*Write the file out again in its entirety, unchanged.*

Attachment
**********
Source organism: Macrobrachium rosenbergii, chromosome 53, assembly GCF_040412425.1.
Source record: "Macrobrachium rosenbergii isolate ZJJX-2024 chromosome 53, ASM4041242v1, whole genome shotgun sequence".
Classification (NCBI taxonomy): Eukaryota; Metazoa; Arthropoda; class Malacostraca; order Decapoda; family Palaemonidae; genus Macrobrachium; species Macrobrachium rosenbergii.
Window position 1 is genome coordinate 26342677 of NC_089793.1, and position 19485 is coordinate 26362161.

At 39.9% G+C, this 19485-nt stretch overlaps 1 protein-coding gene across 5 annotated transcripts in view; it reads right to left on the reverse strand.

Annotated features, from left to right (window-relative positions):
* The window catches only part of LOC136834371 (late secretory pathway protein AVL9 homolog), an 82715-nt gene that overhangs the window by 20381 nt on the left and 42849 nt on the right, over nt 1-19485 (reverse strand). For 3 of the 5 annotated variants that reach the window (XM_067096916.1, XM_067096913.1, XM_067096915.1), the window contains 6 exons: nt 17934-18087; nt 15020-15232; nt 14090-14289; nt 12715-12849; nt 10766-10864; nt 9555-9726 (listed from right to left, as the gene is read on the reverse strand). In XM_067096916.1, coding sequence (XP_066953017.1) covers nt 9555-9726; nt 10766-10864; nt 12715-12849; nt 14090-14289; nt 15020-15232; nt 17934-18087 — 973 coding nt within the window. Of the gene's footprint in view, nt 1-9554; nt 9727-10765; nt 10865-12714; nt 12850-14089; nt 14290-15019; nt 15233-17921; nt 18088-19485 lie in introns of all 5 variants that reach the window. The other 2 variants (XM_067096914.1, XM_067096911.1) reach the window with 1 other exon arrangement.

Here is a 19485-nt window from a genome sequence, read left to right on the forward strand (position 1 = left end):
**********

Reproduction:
Source organism: Macrobrachium rosenbergii, chromosome 53, assembly GCF_040412425.1.
Source record: "Macrobrachium rosenbergii isolate ZJJX-2024 chromosome 53, ASM4041242v1, whole genome shotgun sequence".
Classification (NCBI taxonomy): Eukaryota; Metazoa; Arthropoda; class Malacostraca; order Decapoda; family Palaemonidae; genus Macrobrachium; species Macrobrachium rosenbergii.
Window position 1 is genome coordinate 26342677 of NC_089793.1, and position 19485 is coordinate 26362161.

At 39.9% G+C, this 19485-nt stretch overlaps 1 protein-coding gene across 5 annotated transcripts in view; it reads right to left on the reverse strand.

Annotated features, from left to right (window-relative positions):
* The window catches only part of LOC136834371 (late secretory pathway protein AVL9 homolog), an 82715-nt gene that overhangs the window by 20381 nt on the left and 42849 nt on the right, over nt 1-19485 (reverse strand). For 3 of the 5 annotated variants that reach the window (XM_067096916.1, XM_067096913.1, XM_067096915.1), the window contains 6 exons: nt 17934-18087; nt 15020-15232; nt 14090-14289; nt 12715-12849; nt 10766-10864; nt 9555-9726 (listed from right to left, as the gene is read on the reverse strand). In XM_067096916.1, coding sequence (XP_066953017.1) covers nt 9555-9726; nt 10766-10864; nt 12715-12849; nt 14090-14289; nt 15020-15232; nt 17934-18087 — 973 coding nt within the window. Of the gene's footprint in view, nt 1-9554; nt 9727-10765; nt 10865-12714; nt 12850-14089; nt 14290-15019; nt 15233-17921; nt 18088-19485 lie in introns of all 5 variants that reach the window. The other 2 variants (XM_067096914.1, XM_067096911.1) reach the window with 1 other exon arrangement.

Here is a 19485-nt window from a genome sequence, read left to right on the forward strand (position 1 = left end):